OUT_CIRCUIT, THE:
Pierce the Empire with a Sound: CD
This is the new project from a former member of Frodus. It’s the semi-lightweight, dark alt-indie stuff that seems to be somewhat popular nowadays (or at least was a couple years back). It drones, it makes pretty noises, it makes ugly noises, it samples, it distorts, it screams every now and then, but it fails to excite. –Will Kwiatkowski –Guest Contributor (Lujo)


ONION FLAVORED RINGS:
Perfect Evolution: 7”
Thanks you OFR for writing a conceptual 7” about the nothingness that is our life, and on top of that, orchestrating it with your own brand of jangly, melodic punk. And while I truly love the directness of older songs in regards to their topics, the vastness that they seem to be discussing in this 7” is much more lofty yet still applicable. It is hard for this band to do anything I don’t like. Its realist outlook on life and its authentic take on punk rock have always been great. –Daryl Gussin (Thrillhouse)


ONION FLAVORED RINGS / THE FUTURE VIRGINS:
Split: 7”
When I was a kid, I went through a stage where I’d wear a tie with a sweatshirt and sing the soundtrack to Godspell. I hope some kid out there is doing the same nowadays, but their clued-in parents have been following the anti-cult stylings of Onion Flavored Rings. For such Parasites-sounding poppiness that’s coming out of the speakers, there are some bleak, existential, what’s-the-point? we-all-become-dust lyrics that pervade their two songs. (“Like a raindrop/ All alone I’m falling.”) The Onion Flavored Rings have been a slow grow for me, but I’m warming up to them due to that dynamic. Gives ‘em a little depth. The Future Virgins: I hope that this doesn’t sound creepy, but if I’m sure that the world’s gonna end at a specific time, I’m going to crank the Future Virgins and shoot myself in the head in the middle of one of their songs. Might as well die happy, screaming along with the endorphins pumping: the perfect blend of ache and joyousness, of The Bananas and rat-tumored, bring-more-beer Chattanooga, of experience gained by royally fucking up in the long run for all the right reasons. The cover art has me scratching my head, though. –Todd Taylor (1234 Go!)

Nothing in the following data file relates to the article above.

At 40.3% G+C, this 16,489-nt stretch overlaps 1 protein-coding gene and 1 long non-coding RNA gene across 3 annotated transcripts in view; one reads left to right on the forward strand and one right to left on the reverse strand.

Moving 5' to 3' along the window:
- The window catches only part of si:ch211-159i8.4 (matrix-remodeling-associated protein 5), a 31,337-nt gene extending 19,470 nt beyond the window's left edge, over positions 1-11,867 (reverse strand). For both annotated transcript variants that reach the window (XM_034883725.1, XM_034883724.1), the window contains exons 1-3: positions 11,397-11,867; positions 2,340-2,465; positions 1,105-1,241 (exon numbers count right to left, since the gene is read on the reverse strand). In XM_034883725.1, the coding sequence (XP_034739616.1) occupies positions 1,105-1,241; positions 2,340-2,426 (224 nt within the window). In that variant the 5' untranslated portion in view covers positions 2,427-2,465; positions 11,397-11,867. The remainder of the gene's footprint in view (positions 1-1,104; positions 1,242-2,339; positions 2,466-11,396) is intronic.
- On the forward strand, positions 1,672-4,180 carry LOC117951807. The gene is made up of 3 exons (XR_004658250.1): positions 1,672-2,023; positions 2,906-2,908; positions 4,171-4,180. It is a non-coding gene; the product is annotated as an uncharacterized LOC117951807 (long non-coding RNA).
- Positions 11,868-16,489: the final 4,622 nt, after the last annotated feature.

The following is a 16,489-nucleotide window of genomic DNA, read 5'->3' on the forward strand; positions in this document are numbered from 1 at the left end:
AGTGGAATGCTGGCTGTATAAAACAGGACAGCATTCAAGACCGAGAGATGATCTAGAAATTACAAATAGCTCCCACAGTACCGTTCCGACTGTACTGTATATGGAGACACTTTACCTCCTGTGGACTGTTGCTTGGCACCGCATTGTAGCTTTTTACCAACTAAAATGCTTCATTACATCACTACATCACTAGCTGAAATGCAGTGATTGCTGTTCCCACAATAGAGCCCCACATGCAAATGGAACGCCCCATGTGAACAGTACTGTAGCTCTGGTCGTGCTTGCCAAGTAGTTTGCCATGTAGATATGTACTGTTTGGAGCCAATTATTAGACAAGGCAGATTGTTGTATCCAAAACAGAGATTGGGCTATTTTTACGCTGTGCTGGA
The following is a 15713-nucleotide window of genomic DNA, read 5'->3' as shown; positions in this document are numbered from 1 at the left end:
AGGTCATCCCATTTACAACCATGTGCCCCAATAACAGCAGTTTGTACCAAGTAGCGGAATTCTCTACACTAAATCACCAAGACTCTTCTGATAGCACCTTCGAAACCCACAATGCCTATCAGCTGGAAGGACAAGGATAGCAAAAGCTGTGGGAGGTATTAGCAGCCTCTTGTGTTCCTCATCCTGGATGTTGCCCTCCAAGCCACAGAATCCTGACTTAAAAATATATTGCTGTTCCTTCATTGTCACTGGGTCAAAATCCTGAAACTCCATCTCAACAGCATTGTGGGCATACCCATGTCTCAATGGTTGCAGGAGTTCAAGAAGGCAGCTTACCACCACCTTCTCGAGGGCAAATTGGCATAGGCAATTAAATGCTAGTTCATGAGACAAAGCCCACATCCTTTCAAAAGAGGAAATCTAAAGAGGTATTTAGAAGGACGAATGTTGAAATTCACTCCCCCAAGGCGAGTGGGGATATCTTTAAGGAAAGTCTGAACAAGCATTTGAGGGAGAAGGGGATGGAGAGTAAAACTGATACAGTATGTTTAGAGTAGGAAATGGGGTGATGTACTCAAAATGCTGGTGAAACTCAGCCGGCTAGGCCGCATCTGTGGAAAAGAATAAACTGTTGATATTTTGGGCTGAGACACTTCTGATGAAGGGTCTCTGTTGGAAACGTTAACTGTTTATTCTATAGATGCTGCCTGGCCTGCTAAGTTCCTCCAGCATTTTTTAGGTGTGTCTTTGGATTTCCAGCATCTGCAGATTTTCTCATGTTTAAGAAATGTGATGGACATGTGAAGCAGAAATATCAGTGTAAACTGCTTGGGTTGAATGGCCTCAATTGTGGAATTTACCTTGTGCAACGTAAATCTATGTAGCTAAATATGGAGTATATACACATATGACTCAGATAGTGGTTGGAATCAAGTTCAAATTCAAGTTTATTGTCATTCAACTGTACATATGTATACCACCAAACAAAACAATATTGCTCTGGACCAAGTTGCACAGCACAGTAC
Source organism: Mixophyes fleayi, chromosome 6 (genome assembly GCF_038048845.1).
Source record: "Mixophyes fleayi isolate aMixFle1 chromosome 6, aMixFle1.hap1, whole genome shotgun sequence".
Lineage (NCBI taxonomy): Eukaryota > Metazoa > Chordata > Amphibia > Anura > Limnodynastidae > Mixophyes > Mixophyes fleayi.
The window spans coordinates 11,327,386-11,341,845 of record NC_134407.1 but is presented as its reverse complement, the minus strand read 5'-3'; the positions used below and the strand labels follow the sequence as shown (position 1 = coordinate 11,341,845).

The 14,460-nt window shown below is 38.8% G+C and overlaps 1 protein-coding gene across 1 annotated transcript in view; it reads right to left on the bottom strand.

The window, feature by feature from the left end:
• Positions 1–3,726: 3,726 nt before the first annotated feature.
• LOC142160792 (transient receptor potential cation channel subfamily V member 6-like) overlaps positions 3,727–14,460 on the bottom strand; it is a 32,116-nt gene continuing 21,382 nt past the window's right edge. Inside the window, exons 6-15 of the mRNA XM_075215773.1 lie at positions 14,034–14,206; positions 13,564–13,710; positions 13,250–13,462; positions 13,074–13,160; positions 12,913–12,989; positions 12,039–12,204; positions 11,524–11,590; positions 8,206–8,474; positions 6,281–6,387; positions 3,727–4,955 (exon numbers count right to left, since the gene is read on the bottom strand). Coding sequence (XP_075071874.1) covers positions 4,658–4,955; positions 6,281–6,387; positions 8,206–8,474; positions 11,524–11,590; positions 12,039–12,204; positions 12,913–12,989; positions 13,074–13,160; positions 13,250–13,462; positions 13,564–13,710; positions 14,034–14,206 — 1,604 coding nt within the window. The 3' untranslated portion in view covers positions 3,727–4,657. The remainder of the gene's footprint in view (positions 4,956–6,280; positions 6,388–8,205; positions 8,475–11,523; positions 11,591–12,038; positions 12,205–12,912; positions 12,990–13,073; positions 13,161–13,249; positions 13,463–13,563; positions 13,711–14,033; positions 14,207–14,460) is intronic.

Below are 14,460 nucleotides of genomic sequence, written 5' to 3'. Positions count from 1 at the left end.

ONE SMALL STEP FOR LANDMINES:
Self-titled: CD
Whenever I see a whale on the cover art for a record, I automatically wonder how hippy-dippy the record will be. And is it just me, or do prog rock bands put an inordinate amount of whales on their record covers? I’m not claiming that O.S.S.F.L. are a prog rock band, but their brand of rock’n’roll is a whole lot more complex than this three-chord simpleton can properly describe (and it’s not hippy-dippy). So, out of laziness or stupidity, I turn to the Mighty Onesheet: “angular-yet-driving guitar lines, tangling…catchy-yet-sophisticated songs” with “jazzy, rapid-fire drums and an explosively propulsive bass line.” That sums up the tunes, and in the end I liked how it all came together. Imagine eating a really tasty cheeseburger in a five-star restaurant: simple, solid food with a wonderfully complex and ornate presentation. –The Lord Kveldulfr (Civil Defense League, www.civildefenseleague.ne)


OFF WITH THEIR HEADS / DEAR LANDLORD:
Split: 7”
Two songs a piece from two of the Midwest’s finest pop punk bands. OWTH starts it off with “Die Slow,” a song that many people have said is one of the worst songs ever done by this band, but they’re all crazy. All of them. This is definitely one of my favorite Off With Their Heads tracks. They wrap up their side of the split with a cover of Warren Zevon’s “Splendid Isolation” that isn’t too shabby at all. Dear Landlord (a newer band comprised of ex-members of Rivethead and current members of The Copyrights) plays what sounds like an even better—if you can imagine it—continuation of Rivethead without all of the forty-five second songs. Strong group vocals singing and depressing choruses are the order of the day, and you’ll find yourself singing along to sickness in no time. Both songs, “Hi Fives” and “Crashing,” are fantastic. I can’t wait until a release date for a full length is announced. –Dave Dillon –Guest Contributor (No Idea)


NUTS & BOLTS:
We Don’t Wanna Wake Up: CD